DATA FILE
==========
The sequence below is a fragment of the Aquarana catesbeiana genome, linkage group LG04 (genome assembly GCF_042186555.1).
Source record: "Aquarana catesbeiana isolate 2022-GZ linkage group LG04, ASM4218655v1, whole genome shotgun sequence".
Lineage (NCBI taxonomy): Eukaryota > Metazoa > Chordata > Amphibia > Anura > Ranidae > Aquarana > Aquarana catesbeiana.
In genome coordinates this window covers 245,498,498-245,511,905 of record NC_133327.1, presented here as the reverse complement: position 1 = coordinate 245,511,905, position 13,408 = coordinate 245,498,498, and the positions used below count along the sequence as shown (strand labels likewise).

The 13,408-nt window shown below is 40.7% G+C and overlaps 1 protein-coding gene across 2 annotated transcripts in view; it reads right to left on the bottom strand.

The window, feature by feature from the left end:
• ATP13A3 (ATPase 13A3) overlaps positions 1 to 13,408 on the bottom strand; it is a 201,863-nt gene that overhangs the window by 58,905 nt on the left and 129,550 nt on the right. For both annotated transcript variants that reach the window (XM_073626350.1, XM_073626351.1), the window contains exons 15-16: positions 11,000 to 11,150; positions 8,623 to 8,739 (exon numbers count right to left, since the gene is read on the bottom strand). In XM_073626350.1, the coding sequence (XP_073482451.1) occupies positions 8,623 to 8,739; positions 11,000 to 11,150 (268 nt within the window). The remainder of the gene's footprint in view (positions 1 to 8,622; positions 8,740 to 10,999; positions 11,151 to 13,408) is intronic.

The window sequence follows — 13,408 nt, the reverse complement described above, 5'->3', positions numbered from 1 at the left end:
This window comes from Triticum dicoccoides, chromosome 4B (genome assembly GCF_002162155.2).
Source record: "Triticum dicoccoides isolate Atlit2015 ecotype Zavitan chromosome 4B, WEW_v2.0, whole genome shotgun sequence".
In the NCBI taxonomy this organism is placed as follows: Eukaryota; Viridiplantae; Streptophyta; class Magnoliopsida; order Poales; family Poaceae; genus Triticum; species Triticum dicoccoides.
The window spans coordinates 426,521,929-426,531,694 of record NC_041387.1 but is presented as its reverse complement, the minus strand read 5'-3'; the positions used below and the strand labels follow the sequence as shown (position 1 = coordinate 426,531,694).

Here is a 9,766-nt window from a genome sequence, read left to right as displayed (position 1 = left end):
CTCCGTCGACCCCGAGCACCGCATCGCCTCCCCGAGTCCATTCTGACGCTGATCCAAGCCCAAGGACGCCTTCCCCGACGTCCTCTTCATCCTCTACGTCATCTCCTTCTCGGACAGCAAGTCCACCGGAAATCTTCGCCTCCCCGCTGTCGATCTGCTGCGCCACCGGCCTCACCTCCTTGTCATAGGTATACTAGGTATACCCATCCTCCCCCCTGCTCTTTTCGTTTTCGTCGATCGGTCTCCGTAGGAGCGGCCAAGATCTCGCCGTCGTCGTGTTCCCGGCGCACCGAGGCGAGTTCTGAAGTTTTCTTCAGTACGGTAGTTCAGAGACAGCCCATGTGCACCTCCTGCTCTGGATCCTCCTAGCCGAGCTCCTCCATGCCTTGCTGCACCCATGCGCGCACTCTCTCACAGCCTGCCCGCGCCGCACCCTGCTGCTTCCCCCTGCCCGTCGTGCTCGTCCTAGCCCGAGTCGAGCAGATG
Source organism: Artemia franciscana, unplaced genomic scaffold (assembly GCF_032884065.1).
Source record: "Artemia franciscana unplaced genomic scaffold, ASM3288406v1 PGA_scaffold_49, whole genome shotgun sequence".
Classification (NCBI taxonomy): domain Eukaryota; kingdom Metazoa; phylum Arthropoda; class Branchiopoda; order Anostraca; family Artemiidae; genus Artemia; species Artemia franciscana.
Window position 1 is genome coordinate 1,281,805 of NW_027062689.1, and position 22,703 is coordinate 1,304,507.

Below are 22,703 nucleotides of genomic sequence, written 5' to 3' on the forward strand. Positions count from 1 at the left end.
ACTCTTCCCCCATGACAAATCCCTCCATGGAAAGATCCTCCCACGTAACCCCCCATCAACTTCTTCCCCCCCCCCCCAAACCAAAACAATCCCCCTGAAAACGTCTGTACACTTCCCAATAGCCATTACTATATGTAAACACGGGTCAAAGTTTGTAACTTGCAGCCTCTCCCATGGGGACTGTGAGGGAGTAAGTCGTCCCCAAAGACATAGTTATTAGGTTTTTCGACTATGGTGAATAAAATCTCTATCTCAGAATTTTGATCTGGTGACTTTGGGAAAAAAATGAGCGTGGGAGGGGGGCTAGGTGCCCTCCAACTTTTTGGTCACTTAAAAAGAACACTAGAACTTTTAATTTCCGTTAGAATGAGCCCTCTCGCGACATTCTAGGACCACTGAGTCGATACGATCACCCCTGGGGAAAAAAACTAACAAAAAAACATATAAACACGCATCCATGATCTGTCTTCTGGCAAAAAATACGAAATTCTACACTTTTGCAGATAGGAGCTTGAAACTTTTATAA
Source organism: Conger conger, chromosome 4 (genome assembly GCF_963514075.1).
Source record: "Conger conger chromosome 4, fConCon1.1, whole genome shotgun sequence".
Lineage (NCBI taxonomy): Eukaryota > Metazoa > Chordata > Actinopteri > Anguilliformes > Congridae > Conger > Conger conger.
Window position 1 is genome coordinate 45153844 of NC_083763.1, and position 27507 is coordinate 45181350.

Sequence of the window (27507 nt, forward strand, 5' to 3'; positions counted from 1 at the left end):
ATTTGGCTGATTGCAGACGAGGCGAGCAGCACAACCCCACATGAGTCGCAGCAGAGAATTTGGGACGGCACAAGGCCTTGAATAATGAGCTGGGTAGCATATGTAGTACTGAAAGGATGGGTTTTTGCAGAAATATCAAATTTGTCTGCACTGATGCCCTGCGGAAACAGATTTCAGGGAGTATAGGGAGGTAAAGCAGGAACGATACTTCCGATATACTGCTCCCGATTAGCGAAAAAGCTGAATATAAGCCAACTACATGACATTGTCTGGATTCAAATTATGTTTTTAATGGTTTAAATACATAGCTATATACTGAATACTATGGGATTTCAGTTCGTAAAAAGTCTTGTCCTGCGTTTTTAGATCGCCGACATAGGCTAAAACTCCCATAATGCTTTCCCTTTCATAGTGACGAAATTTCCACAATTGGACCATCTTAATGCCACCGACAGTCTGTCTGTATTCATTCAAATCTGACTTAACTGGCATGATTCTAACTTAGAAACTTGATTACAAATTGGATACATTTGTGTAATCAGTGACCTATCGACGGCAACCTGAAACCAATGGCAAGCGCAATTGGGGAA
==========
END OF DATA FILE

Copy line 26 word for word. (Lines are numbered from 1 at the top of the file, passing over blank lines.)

ATTTGGCTGATTGCAGACGAGGCGAGCAGCACAACCCCACATGAGTCGCAGCAGAGAATTTGGGACGGCACAAGGCCTTGAATAATGAGCTGGGTAGCATATGTAGTACTGAAAGGATGGGTTTTTGCAGAAATATCAAATTTGTCTGCACTGATGCCCTGCGGAAACAGATTTCAGGGAGTATAGGGAGGTAAAGCAGGAACGATACTTCCGATATACTGCTCCCGATTAGCGAAAAAGCTGAATATAAGCCAACTACATGACATTGTCTGGATTCAAATTATGTTTTTAATGGTTTAAATACATAGCTATATACTGAATACTATGGGATTTCAGTTCGTAAAAAGTCTTGTCCTGCGTTTTTAGATCGCCGACATAGGCTAAAACTCCCATAATGCTTTCCCTTTCATAGTGACGAAATTTCCACAATTGGACCATCTTAATGCCACCGACAGTCTGTCTGTATTCATTCAAATCTGACTTAACTGGCATGATTCTAACTTAGAAACTTGATTACAAATTGGATACATTTGTGTAATCAGTGACCTATCGACGGCAACCTGAAACCAATGGCAAGCGCAATTGGGGAA